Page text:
Mobile phones have become a necessity in modern society. In fact, you’d be hard pressed to find someone who doesn’t own a smartphone. According to the Pew Research Center, 95 percent of Americans now own a cellphone, with 77 percent owning a smartphone (up 35 percent from Pew’s initial 2011 smartphone survey).
These pocket-sized, web-connected devices enable us to talk to our friends, check the news and post to social media pages, all while on the go. In this sense, smartphones seem like a great opportunity for ecommerce brands because it means that shoppers can reach virtual stores any time they want. But for some reason, e-store owners aren’t seeing this assumption come true just yet.
Why is that?
The truth of the matter is that mobile ecommerce is clunky and cumbersome; or, as Business Insider puts it, “The mobile shopping experience is a nightmare.”
The article goes on to say that U.S. adults spent 59 percent of their time on mobile compared for 41 percent on desktop, but only spent 15 percent of their dollars on mobile compared to a staggering 85 percent on desktop. Translation? Consumers prefer shopping on their mobile devices, until it comes to check out.
The reason for this is entirely technological. Mobile phones suffer from limited screen size, which is fine for e-store browsing but becomes frustrating for field entries such as credit card numbers or shipping addresses; especially when autocorrect is involved.
Similarly, spotty Wi-Fi or LTE coverage could baffle customers enough to just wait to process their payments once they get to a laptop computer. Not to mention consumer security and privacy concerns regarding entering payment information over public Wi-Fi connections.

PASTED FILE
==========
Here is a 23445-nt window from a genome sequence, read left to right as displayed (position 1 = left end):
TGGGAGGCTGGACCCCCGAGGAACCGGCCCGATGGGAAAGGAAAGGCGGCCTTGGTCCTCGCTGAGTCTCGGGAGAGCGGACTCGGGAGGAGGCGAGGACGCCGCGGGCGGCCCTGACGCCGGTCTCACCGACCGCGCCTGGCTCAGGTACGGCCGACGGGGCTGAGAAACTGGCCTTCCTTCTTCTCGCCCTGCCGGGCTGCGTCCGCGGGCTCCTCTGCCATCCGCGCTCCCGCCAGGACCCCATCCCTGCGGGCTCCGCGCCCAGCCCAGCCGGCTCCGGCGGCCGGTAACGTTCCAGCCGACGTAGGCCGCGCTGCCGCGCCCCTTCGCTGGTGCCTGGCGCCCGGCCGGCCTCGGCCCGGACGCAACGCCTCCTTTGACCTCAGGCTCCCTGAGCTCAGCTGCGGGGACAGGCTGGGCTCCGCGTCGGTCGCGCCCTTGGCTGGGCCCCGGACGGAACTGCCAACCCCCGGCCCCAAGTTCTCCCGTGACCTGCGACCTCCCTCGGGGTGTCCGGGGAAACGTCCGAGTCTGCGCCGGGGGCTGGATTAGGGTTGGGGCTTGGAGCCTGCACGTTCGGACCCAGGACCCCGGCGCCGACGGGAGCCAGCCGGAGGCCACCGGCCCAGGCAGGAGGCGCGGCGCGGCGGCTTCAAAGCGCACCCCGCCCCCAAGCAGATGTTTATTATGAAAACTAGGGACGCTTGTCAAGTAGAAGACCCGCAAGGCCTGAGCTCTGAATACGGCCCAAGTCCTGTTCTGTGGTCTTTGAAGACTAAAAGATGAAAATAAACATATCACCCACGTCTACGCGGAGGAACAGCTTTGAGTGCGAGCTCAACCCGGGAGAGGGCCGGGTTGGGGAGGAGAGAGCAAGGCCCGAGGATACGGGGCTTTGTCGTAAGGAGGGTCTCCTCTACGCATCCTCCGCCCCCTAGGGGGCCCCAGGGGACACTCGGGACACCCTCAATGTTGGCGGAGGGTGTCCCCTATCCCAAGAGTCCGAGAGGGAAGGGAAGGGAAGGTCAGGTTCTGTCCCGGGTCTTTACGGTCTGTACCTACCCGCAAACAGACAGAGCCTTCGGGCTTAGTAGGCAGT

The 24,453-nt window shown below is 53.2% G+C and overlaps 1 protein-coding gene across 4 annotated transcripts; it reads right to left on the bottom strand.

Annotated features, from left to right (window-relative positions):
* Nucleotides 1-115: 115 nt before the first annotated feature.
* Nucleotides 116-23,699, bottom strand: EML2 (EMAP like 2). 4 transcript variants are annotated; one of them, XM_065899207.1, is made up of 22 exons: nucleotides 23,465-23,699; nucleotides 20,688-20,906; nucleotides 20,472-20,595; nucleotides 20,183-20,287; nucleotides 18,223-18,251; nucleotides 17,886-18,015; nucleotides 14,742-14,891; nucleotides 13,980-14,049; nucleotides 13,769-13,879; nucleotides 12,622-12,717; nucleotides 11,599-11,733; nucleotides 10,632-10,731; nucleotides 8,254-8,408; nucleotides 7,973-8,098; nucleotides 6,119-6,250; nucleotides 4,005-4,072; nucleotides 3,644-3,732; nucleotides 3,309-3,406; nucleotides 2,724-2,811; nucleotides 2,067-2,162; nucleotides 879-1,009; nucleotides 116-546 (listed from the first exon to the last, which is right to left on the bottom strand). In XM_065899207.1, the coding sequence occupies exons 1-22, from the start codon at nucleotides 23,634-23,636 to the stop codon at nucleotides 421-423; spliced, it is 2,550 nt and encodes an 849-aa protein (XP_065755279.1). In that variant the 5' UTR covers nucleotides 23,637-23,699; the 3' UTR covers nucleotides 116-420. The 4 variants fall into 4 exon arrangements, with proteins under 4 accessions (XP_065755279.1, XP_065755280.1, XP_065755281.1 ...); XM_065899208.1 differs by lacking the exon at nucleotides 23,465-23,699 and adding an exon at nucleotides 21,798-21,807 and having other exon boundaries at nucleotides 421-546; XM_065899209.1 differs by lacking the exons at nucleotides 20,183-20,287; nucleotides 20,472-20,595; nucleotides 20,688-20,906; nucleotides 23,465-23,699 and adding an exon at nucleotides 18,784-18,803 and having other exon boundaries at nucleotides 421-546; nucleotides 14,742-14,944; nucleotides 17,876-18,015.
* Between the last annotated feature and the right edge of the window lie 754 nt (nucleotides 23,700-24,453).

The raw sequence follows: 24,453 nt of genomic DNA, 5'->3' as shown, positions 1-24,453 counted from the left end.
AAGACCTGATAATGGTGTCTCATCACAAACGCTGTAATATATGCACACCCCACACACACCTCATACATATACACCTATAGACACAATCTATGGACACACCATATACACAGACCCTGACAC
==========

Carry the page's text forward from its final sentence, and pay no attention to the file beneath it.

So now that we understand what the problem is, what’s the solution? Well, there are many ideas to improve the mobile customer experience.
A Remedy for Mobile Melancholy
The first method relies on tech companies to develop smartphones with larger screens and improved user experience. This is already happening as big brands are developing voice-to-text capabilities, more intuitive word-recognition software, smaller 4G tablets, bigger touchscreen phones and more.
The second step is to develop e-stores that empathize with mobile users. So, if you are looking to set up an ecommerce website, be sure to examine different platform providers for robust mobile features. These should include full mobile checkout functionality, various mobile ecommerce templates or themes and HTML 5 compatibility for iOS and Android.
Some platform providers even employ ecommerce applications that can be managed via mobile device.
Once you have your e-store up and running, you’ll want to remove any functions that negatively impact the consumer experience. For example, popup advertisements and notifications can slow down load times or hinder mobile browsing enough to send shoppers away from your site. The same can be said for cluttered webpages, elusive checkout buttons and excessive clickthroughs; so, be sure to design with mobile in mind.
Finally, some savvy ecommerce vendors are employing ‘click to shop’ or ‘buy’ buttons on their social media pages to turn marketing directly into conversions. According to Marketing Week, nearly one-third of online shoppers (31 percent) use social channels to browse new items. It’s time to get in front of your buyers by posting ‘click to shop’ buttons on your Facebook, Instagram and Pinterest pages.
Are Your Ready to Make the Change?
The mobile ecommerce market is expected to grow by leaps and bounds in the next few years. Experts speculate that the global ecommerce will continue its double-digit growth through 2020, when sales will top $4 trillion! Much of this will be driven by greater mobile penetration, the expanding middle class and improved logistics and internet infrastructure.
Are your ready to meet the challenges of a mobile ecommerce revolution?